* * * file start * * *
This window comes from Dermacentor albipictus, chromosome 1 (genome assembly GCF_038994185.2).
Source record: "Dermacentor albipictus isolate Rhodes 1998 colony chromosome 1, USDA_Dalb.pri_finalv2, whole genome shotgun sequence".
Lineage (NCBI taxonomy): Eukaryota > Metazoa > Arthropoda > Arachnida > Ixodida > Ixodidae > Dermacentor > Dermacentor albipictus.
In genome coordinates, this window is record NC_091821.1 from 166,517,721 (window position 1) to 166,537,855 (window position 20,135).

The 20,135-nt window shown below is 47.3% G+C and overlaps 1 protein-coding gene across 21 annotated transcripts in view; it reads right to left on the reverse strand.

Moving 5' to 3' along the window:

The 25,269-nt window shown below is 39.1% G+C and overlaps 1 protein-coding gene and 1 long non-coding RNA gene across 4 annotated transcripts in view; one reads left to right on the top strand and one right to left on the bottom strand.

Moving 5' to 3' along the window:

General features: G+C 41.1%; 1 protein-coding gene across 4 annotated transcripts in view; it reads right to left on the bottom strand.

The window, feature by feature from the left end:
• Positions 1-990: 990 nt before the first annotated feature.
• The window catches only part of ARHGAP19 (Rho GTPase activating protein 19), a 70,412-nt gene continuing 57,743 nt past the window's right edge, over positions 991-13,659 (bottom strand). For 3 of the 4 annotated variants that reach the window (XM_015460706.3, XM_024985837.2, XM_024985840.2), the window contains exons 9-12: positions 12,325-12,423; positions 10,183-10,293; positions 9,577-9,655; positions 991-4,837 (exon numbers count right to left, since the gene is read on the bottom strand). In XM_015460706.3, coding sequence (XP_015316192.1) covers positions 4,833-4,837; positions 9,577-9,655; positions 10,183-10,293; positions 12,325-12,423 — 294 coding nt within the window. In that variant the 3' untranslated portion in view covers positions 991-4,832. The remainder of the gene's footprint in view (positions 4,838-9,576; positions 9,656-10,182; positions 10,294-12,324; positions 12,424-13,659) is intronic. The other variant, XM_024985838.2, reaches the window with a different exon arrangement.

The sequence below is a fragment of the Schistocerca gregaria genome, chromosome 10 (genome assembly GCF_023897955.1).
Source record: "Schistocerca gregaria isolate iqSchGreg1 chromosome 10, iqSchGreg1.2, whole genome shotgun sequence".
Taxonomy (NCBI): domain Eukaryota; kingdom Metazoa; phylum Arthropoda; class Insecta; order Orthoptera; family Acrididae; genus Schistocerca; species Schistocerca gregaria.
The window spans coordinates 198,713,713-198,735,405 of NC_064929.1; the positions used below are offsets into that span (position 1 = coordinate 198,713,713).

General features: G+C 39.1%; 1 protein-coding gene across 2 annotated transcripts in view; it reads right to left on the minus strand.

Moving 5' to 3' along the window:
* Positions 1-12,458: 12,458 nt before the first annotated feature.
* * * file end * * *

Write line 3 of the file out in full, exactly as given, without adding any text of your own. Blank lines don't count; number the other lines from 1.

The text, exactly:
Lineage (NCBI taxonomy): Eukaryota > Metazoa > Arthropoda > Arachnida > Ixodida > Ixodidae > Dermacentor > Dermacentor albipictus.